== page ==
Following on from yesterday’s review of the Ricoh GR (Digital V) can only be one thing: the comparison shootout between the GR and its natural rival, the Nikon Coolpix A (full review here). Or is it the other way around, since the A came first? Doesn’t matter a single bit, it’s all about the images. Fight!
On paper, they pretty much share a spec sheet: 16MP, APS-C, excellent (according to MTF charts at least) 28/2.8-equivalent lenses, no IS, no PDAF, no AA filter, premium build, and a raft of manual/ physical controls. Both are large-pocketable and pretty much as small as it gets when it comes to APS-C compacts. They even have roughly the same battery life. What separates them is $300. Simple, right? Surely it’s a lost cause for the Nikon? In practice, it’s not quite so clear cut. I approach this comparison with no biases: I don’t own either camera (yet), but I do plan to cut a cheque for one of them eventually. I want a 28mm, large-sensor compact to serve as a second body, something pocketable, and fill the wide-angle niche when I travel. (I’m increasingly shooting with two bodies both for redundancy and so I don’t miss shots while changing lenses; the wide body should be something fast and responsive, and preferably usable with one hand.) It replaces the function of the 12/2 on my OM-D, or the 28/2 ASPH on a Leica M body.
Let’s see how the list stacks up (important items in bold):
In favour of the GR:
- Better ergonomics and higher levels of configurability, one handed operation
- Faster focusing in daylight
- $300 price advantage
- Better B&W conversions; tonal palette seems to be biased towards this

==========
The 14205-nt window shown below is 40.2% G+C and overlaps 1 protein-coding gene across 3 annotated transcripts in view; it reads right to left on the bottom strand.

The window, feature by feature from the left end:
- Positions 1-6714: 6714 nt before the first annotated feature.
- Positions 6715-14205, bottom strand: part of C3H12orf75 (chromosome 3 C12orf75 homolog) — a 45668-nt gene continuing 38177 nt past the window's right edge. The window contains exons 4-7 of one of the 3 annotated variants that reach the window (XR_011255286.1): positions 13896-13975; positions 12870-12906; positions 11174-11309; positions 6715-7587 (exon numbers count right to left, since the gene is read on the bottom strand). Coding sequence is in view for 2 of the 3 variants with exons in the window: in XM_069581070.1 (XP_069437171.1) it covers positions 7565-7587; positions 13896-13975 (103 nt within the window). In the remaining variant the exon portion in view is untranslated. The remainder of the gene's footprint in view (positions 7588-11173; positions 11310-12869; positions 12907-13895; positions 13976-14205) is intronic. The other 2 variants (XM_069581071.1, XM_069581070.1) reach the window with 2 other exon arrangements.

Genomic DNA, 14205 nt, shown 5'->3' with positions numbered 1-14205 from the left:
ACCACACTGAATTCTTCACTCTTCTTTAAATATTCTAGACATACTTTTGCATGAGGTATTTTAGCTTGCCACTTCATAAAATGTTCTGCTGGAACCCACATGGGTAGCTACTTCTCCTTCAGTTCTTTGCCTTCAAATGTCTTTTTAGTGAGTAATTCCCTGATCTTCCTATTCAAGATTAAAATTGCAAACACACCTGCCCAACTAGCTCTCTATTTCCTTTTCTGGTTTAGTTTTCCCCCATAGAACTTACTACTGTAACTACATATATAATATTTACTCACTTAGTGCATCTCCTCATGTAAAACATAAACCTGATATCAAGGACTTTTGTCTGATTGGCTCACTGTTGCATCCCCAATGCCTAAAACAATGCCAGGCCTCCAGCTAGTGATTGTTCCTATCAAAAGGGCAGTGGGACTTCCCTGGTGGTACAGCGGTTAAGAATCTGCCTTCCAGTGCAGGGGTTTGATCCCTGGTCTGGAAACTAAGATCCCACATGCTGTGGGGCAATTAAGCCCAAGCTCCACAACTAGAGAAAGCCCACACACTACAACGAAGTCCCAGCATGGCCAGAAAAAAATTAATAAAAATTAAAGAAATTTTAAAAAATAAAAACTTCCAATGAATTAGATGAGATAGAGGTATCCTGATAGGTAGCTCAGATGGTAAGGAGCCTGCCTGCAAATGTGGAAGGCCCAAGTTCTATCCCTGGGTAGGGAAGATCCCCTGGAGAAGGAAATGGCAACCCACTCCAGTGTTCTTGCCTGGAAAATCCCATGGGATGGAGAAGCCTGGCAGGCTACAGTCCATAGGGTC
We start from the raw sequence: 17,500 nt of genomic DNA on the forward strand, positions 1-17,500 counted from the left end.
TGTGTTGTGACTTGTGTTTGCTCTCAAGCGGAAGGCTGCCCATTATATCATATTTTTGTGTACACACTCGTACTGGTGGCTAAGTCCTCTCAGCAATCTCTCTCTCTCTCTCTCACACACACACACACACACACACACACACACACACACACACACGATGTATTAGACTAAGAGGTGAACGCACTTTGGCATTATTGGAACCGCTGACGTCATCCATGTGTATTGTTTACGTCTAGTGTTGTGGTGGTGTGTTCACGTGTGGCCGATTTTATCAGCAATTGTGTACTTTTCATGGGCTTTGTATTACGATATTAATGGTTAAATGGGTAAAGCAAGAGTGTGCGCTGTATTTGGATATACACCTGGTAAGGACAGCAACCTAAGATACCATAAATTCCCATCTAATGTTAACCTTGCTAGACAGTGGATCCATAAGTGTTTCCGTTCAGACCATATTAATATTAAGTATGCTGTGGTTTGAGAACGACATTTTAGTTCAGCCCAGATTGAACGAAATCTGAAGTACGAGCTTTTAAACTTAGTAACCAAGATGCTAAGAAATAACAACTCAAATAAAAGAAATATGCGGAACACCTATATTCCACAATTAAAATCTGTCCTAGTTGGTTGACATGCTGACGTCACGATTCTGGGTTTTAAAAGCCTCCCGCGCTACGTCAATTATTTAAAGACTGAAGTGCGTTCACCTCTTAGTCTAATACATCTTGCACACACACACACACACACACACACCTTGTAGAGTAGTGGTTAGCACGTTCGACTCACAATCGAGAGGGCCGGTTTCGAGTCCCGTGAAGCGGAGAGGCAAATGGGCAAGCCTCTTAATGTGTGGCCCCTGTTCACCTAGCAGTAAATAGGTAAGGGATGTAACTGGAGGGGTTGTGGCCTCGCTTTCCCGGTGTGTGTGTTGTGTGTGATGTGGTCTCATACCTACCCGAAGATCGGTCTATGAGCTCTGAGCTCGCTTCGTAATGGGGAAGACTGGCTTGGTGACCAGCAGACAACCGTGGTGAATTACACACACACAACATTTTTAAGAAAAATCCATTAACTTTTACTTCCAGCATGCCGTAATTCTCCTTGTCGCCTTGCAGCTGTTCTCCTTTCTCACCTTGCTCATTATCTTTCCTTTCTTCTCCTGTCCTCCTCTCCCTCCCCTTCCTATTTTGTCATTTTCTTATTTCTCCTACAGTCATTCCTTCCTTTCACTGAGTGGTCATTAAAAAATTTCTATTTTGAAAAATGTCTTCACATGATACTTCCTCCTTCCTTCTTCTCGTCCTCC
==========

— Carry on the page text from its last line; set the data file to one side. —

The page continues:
- The lens has slightly better corner resolution at distance – though nowhere near as much as existing comparisons online tend to make out, as you’ll see later. Resolution is identical otherwise.
- Very well implemented manual and zone focusing, snap modes etc.
- In-camera RAW development
- 21mm converter available
Built in levelEdit: it appears the A has this too, but it’s buried deep in the menus under a non-intuitive setting. I stand corrected.
- 1/4000s shutter speed at f5.6 and above
- Built in ND filter
- 35mm and square crop options
In favour of the Coolpix A:
- AF in low light (indoors and darker) is considerably faster and more accurate, overall AF speed consistent regardless of brightness – easier to anticipate shot timing
- Better AWB and colour accuracy, especially in the reds
- Images just seem to have slightly more pop
- More accurate matrix metering, doesn’t blow highlights as often
- LCD shows focus better
- Lens has better close range performance, less CA at all distances and better flare/ coma control. It also feels like there’s slightly more overall contrast, giving better ‘bite’ to images out of camera – it’s a combination of both macro and microcontrast
- Dedicated manual focus ring